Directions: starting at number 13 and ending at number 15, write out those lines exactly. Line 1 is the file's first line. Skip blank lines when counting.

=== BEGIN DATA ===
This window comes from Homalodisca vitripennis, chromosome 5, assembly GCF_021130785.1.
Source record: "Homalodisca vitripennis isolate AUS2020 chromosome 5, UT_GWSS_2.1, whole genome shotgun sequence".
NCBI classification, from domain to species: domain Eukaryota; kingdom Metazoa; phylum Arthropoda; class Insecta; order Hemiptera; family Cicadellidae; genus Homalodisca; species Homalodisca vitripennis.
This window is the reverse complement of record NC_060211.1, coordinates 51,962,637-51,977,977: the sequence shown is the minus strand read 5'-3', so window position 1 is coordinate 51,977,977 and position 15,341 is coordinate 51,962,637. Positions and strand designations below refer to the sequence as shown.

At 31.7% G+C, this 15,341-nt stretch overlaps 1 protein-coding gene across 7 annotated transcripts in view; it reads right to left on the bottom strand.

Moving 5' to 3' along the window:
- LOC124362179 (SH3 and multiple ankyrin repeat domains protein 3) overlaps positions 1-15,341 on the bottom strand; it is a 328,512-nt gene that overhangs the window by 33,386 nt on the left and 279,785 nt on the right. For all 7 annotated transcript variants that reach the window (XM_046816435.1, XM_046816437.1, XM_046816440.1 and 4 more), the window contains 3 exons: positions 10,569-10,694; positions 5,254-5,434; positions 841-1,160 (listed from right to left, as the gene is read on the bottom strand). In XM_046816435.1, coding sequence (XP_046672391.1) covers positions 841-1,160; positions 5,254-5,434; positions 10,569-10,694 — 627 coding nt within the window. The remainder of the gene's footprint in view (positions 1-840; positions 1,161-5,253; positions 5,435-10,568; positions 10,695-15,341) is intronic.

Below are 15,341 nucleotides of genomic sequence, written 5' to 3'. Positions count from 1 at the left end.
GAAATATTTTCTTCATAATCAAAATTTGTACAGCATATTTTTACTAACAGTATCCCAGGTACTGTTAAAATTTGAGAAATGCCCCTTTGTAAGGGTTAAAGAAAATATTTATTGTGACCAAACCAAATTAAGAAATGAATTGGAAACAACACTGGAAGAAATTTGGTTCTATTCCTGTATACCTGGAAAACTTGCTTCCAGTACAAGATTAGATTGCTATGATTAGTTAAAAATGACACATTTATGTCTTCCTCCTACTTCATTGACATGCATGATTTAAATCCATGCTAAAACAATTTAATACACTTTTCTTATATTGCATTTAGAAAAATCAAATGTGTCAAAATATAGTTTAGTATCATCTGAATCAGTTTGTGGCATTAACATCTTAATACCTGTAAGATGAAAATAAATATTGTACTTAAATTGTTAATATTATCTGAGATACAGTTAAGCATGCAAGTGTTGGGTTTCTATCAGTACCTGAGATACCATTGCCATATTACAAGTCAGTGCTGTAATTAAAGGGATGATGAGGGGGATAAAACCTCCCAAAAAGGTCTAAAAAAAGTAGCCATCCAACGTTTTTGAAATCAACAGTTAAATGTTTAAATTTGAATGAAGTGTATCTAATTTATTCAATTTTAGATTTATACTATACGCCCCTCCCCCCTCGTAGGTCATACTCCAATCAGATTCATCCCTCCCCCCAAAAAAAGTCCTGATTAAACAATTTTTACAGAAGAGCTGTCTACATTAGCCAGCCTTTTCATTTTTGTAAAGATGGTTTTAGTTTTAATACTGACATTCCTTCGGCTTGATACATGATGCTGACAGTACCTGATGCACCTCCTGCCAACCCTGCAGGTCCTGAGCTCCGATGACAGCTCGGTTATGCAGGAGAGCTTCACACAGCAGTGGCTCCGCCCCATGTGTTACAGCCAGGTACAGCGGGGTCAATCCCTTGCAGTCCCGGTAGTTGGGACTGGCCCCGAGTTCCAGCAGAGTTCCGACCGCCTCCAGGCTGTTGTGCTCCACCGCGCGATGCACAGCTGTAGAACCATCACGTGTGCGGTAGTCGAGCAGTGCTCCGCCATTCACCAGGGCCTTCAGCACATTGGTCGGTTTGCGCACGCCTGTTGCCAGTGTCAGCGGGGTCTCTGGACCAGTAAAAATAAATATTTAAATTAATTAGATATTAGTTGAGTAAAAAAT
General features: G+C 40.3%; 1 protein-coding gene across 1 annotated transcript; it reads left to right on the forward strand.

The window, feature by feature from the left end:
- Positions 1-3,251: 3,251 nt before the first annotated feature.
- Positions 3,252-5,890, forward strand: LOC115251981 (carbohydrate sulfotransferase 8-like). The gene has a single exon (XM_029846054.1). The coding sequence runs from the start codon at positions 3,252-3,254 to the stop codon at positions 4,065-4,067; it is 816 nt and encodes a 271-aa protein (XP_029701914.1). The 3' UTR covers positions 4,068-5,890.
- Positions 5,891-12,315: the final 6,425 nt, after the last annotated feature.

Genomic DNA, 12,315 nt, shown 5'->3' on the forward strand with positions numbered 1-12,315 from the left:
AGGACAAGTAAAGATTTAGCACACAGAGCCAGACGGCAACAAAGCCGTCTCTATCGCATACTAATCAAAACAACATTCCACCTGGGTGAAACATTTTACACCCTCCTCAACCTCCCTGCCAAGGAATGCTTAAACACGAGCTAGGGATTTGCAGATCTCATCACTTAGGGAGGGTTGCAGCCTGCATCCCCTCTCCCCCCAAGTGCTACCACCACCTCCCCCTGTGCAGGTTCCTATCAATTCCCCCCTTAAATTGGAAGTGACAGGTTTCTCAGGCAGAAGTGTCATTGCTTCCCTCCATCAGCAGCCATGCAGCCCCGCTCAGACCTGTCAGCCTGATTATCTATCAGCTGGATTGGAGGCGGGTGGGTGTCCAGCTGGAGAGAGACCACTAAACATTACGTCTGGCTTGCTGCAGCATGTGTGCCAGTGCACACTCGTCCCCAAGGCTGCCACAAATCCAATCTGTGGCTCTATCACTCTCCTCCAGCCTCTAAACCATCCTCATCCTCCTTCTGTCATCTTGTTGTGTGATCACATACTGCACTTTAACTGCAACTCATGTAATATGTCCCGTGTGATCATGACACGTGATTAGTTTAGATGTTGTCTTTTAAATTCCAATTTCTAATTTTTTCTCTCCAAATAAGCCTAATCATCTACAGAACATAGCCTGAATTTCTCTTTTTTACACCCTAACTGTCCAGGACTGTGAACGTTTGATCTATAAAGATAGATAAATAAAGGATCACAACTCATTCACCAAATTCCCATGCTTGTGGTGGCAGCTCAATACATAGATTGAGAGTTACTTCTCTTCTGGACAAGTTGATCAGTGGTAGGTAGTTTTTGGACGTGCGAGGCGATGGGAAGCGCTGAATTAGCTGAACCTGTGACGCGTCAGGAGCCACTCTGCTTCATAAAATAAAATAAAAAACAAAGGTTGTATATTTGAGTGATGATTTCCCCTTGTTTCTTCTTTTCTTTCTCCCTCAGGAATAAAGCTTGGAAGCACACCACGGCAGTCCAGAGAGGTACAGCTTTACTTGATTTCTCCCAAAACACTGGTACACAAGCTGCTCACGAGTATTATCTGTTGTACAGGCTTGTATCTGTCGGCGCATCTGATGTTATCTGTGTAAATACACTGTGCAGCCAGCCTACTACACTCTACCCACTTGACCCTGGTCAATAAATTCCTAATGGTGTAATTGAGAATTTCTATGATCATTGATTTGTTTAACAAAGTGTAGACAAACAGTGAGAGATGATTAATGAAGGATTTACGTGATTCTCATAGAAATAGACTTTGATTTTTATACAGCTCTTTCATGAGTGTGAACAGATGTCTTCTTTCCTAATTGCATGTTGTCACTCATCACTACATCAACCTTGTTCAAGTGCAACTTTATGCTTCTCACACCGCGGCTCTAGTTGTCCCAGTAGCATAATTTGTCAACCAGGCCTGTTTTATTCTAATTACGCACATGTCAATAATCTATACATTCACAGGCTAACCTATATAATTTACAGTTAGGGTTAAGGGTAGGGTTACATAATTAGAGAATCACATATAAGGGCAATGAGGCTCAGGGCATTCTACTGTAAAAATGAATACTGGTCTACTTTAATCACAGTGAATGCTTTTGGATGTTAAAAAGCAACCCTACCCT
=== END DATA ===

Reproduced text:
- Positions 3,252-5,890, forward strand: LOC115251981 (carbohydrate sulfotransferase 8-like). The gene has a single exon (XM_029846054.1). The coding sequence runs from the start codon at positions 3,252-3,254 to the stop codon at positions 4,065-4,067; it is 816 nt and encodes a 271-aa protein (XP_029701914.1). The 3' UTR covers positions 4,068-5,890.
- Positions 5,891-12,315: the final 6,425 nt, after the last annotated feature.

Genomic DNA, 12,315 nt, shown 5'->3' on the forward strand with positions numbered 1-12,315 from the left: